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Access O365 on Demand, Part 2

November 16, 2013

This is the second installment on extending access to O365, read the first installment to get a better idea of what I’m discussing here. In the first part I shared what type of functionality this customer wanted and asked if there are any ways to do it.

So before we dig deep into any type of solution solving their needs we need to examine how O365 authenticates users and see if we can use it in our solution.

Probably the main thing to understand about authentication into O365 SharePoint is that it must start at O365 site: and you must have an account with O365. You can’t start authentication into it from other portals or identity providers (if you know how I’m all ears!).

So the most basic configuration to access the site is to have an account in it and authenticate with this account into the site. The O365 subscription administrator would create such account for the user and provide initial password. The account can be in two different formats:

  1. <yourname>@<tenantid>
  2. <yourname>@<customerdomainname>

Most customers would add their <customerdomainname> as the suffix in the account name. This is what my customer is doing with their O365 at this moment as well. They create accounts for external users and communicate account information to them. As I discussed in the first part, they would like to get out of manual account creation and account management.

The next possible authentication solution for O365 is the integration with customer on-premises AD DS via DirSync. The DirSync is installed on one of the on-premises servers and it is used to synchronize accounts from on-premises AD DS into the Azure Active Directory. The latest version of the DirSync even can synchronize passwords. User is still authenticating into O365 via O365 based accounts, by typing their user account and password. The good part here is that those users use the same user account (their UPN) and password as they would use on their internal network. With this option, account must be in the form of yourname>@<customerdomainname>, this is required for DirSync functionality.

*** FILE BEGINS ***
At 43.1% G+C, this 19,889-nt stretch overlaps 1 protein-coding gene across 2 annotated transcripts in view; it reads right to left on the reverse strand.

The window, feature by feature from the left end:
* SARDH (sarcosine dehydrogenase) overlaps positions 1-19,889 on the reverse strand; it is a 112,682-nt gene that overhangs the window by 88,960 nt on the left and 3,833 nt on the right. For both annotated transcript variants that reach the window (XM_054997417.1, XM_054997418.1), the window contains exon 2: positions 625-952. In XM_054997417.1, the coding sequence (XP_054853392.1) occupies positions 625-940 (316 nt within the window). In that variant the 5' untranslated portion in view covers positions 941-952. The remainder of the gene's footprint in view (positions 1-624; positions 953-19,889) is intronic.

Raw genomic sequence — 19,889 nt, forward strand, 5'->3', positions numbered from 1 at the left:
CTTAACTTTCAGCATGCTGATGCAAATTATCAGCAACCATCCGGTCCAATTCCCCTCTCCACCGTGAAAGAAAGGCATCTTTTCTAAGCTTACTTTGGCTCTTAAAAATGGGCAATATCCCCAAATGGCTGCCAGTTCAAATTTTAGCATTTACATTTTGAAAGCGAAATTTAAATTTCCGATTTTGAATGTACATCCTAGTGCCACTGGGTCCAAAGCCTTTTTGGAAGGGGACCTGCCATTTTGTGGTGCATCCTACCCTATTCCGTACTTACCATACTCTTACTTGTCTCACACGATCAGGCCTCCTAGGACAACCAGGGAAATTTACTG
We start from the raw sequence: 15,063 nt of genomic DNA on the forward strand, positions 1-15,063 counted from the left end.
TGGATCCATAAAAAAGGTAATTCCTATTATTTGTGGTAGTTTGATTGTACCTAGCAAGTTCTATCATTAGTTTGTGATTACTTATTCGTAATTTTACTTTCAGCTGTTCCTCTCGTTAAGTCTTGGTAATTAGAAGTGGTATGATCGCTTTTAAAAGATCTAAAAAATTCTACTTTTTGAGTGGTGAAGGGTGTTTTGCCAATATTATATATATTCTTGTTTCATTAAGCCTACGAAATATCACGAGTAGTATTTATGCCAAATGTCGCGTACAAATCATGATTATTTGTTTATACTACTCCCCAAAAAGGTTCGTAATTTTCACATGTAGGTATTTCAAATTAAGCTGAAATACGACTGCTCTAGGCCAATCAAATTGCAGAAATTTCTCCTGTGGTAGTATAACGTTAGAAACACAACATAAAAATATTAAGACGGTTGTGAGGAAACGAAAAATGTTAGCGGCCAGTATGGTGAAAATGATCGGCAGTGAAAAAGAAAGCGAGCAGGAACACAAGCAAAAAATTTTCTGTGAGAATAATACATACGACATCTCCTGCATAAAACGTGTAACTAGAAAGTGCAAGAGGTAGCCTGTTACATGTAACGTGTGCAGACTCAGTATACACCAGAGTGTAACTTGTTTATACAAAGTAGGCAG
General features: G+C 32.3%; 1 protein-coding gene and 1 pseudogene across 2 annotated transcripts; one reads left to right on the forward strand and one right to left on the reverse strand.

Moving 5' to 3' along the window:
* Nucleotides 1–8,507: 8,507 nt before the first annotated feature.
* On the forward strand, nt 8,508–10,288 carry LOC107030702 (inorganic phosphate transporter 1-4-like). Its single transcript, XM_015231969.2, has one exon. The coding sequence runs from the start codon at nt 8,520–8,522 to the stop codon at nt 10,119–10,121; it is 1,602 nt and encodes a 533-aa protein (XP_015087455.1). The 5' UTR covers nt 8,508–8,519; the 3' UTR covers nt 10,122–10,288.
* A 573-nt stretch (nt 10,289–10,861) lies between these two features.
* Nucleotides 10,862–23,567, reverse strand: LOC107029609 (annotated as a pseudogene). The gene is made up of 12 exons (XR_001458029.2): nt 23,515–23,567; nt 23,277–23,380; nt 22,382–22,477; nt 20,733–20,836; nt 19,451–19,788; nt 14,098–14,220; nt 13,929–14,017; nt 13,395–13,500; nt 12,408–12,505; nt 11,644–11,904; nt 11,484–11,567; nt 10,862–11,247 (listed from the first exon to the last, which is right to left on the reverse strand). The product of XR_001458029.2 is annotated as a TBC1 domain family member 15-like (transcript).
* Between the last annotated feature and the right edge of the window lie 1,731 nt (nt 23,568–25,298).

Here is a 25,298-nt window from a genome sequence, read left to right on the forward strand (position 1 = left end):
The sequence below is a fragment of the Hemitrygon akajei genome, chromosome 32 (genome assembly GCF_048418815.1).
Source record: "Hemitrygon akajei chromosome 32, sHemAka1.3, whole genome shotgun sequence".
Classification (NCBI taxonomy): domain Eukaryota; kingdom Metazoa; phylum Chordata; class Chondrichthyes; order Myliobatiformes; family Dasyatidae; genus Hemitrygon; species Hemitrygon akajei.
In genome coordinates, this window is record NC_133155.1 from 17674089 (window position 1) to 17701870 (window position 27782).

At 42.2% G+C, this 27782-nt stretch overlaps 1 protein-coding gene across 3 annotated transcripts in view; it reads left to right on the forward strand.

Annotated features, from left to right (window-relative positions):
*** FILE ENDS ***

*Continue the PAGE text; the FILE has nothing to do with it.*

As you can see, it does not provide any benefit to the problem that my customer is trying to solve. They would still have to create accounts manually and deal with password management.

The third possible authentication solution is to enable federation between O365 and the customer on-premises environment. This is probably most used option in enterprise environments. Federation is added to the configuration with DirSync already in place (in large environments FIM 2010 R2 is used often as well). After federation is added, when user types their user account at O365 logon page, they are redirected to the Identity Provider STS implemented at on-premises customer environment. If user is connected to the internal on-premises environment then they’ll more likely get single sign on (SSO) experience. If they are outside, then they will be prompted to authenticate to their company Identity STS and then they’ll get into O365. The most commonly used STS is AD FS 2.0, but other vendor products supported as well (like Shibboleth).

So we have three options to authenticate into O365. The first option is what my customer is using right now. The second option will not solve their problem. The third option might provide a foundation for what they are trying to do with their strategy to provide access to their O365 SharePoint environment.

The question is, can we do another hop in federation and extend the third option to external trusted Identity providers?

In the next installment I’ll share what I have learned so far in my trial and errors of extending federated O365 to second level Identity Providers.

  1. Hi Dimitri,

    I am dealing with the exact same shortcomings as you are with your client. Very interested to see what you come up with. I really think MSFT needs to figure out how to enable o365 clients to share with their adfs federated partners.


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  1. Access O365 on Demand, Part 3 | Security and Identity in the Cloud

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